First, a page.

Strong Armed in the School Yard

As I turned the corner onto Commonwealth Avenue, and passed the construction site that had occupied the already-scant visitor (2-hour, non-permit) parking spaces for the last few days, a memory bubbled to the surface. As I finished the warm-up walk and started my half-hour run around the reservoir, I couldn’t shake it.

I was perhaps nine. Standing at the corner of the street below the hill waiting for the bus to take me home. I was with a couple of friends, and we were bored and young. The schoolyard where we stood had a fence that was under construction, just an upright post with a bar for chicken wire.

I had recently seen Mel Brooks’ Robin Hood Men in Tights and found myself intrigued by a pose adopted by Little John, where he wraps both arms around a staff held across his shoulders. It seemed leisurely and badass, and I wanted to try it out for myself. So, I approached the upright bar, just at my shoulder height, and did so, wrapping both arms lithely around it. It was comfortable, and I held the position for a few seconds.

“Check out strong man over here,” came a gruff call from an approaching construction worker.

I was just old enough to recognize mockery, but not quite old enough to know how to react properly. Instead, I dropped my arms, stepped away from the fence, and hoped to all the deities new and elder that the bus would hurry up. I don’t recall whether it came with “Get away from there” instructions. But, I do recall feeling very small, very weak.

Back in my late twenties, as I crested one of the early hills in my run, something occurred to me. The difference between that moment, and me teasing my friends and family–and sometimes strangers–was subtle and key. In that moment, I was being mocked, and I knew it, because I was not part of the joke, I was the butt of it. He was calling to his friends, with a “Look at this freak!” circus barker air. Whereas sassiness and sarcasm, at least how I aim to do them, are inclusive of the subject of the joke. “Look at this silly thing you just did. Anyone could make the mistake, but let’s all take a moment to laugh at it,” instead.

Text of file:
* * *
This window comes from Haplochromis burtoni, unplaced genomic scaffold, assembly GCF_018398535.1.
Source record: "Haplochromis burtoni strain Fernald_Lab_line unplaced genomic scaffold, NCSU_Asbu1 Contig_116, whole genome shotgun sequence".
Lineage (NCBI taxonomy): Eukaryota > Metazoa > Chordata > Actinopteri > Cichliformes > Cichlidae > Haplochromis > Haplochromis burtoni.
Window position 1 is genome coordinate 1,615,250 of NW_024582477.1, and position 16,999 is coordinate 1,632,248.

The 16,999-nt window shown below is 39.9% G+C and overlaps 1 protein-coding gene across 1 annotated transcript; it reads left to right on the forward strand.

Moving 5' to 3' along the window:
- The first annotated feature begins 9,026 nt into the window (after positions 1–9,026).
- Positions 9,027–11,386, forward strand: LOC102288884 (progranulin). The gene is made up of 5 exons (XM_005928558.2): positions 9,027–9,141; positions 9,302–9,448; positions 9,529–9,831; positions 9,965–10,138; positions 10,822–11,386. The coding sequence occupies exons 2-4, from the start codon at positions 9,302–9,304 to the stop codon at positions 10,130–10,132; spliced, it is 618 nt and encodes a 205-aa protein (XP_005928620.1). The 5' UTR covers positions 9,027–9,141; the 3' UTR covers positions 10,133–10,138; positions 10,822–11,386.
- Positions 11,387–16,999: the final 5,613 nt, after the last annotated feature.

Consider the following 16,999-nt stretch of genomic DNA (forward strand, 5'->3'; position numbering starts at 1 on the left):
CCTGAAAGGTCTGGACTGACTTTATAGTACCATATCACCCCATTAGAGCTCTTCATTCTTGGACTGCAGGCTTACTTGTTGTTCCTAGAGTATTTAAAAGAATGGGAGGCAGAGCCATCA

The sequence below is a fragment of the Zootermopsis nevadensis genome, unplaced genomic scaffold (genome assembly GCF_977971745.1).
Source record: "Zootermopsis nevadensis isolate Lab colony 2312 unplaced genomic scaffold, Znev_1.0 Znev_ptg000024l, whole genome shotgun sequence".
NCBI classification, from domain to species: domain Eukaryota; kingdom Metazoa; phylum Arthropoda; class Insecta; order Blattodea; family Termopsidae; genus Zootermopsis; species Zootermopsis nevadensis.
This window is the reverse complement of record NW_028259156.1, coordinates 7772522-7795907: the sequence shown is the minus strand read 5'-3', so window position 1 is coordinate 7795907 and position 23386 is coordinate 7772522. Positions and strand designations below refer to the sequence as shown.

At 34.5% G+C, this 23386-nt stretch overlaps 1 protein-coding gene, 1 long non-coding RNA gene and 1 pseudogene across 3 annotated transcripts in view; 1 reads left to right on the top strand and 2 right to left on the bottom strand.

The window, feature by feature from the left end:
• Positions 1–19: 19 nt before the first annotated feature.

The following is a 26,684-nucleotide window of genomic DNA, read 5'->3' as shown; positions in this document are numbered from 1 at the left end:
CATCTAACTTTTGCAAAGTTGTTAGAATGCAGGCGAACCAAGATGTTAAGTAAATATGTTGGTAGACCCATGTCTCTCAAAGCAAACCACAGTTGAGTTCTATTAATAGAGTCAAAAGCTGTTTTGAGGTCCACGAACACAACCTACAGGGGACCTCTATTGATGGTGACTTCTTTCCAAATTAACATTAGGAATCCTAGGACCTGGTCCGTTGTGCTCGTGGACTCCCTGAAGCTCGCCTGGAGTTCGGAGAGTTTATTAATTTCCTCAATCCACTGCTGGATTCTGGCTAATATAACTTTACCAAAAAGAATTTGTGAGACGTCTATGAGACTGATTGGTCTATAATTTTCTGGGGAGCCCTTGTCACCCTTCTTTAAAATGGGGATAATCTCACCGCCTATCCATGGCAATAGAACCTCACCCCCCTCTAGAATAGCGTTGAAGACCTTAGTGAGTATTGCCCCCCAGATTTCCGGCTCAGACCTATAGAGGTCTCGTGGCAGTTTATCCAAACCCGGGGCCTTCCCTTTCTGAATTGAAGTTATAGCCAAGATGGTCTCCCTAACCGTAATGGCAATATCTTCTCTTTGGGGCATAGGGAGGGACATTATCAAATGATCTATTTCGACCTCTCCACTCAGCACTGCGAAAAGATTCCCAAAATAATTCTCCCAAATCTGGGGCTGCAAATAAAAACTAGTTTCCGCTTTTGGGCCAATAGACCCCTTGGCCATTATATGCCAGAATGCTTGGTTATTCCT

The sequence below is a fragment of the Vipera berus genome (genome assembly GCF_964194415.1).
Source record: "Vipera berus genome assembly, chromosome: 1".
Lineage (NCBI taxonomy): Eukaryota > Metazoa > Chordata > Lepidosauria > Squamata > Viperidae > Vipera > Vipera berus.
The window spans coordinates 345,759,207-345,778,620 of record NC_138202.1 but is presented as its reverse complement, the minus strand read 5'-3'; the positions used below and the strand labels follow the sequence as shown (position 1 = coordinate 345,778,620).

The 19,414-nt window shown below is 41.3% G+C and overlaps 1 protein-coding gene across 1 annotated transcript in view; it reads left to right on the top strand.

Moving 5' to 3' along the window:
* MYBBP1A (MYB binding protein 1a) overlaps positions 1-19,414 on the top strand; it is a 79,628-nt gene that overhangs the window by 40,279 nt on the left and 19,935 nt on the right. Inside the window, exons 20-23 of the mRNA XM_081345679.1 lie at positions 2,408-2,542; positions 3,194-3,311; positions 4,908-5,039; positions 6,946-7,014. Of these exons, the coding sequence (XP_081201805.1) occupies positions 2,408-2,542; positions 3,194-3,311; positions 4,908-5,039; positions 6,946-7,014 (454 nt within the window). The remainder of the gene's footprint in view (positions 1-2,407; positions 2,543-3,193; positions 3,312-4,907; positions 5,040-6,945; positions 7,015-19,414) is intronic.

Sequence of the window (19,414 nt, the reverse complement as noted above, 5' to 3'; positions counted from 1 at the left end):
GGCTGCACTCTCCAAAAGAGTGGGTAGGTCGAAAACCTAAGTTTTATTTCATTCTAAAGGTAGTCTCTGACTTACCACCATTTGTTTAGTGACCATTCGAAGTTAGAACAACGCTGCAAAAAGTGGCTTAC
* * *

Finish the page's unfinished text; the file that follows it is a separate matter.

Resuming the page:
I then started to feel a little larger about that moment, so many years now gone. The old adage about bullies needing to put other people down to feel good about themselves notwithstanding, my thought now was: some construction dude in his thirties or so straight up mocked a nine-year-old. I won’t judge his self-esteem, but it’s kind of a dick move.

In other words, if I could go back to that moment with my knowledge of my older self, I might have reacted more appropriately. Flipping him the bird, for example, or just calling him a douche.

As I paced on the spot at the red light coming back across Chestnut Hill Avenue, the main obstacle between me on the reservoir and Beacon Street, a large black pickup truck blew straight through the red light. I was glad I had not been too antsy to leave, and waited until all the cars stopped. However, I also felt justified (as, in my old age, my tolerance for douchebags has decreased significantly) in flipping him off as I jogged across the street.



When the Whistle Blows

The Fitbit step counter, disguised as a watch, was strapped to my wrist all day. I am not sure whether it fit the dress code for my new job, but no one seemed to remark on it, as it quietly counted up to, and far past, the 10,000 step mark. By the time I had finished pacing the small room, greeting families and taking their photos (which we would later try to sell back to them), the count read over 16,000.

And about 15 minutes past my shift, I was relieved of my post.

I recently got a job at a new midway attraction opening in the Boston area, working in the retail department. I spent my whole Saturday there, and was then too wiped out to go for a run.

Sunday filled up quickly with family, and rushing to be supportive after my girlfriend’s car broke down. Monday, work, and more helping with the car situation took over. Tuesday, I was back at the attraction, and again feeling pain in my legs.

In the past week, I also read an article indicating that running may not be useful for my weight loss, and that some professionals prefer a long walk or sprints for fitness. I haven’t been able to turn up the exact piece I read, but one on (which I found while searching for the other) gives a slightly more positive light on my particular program. The notion was a little discouraging, but also made me feel pretty good about being on my feet at my new job so much.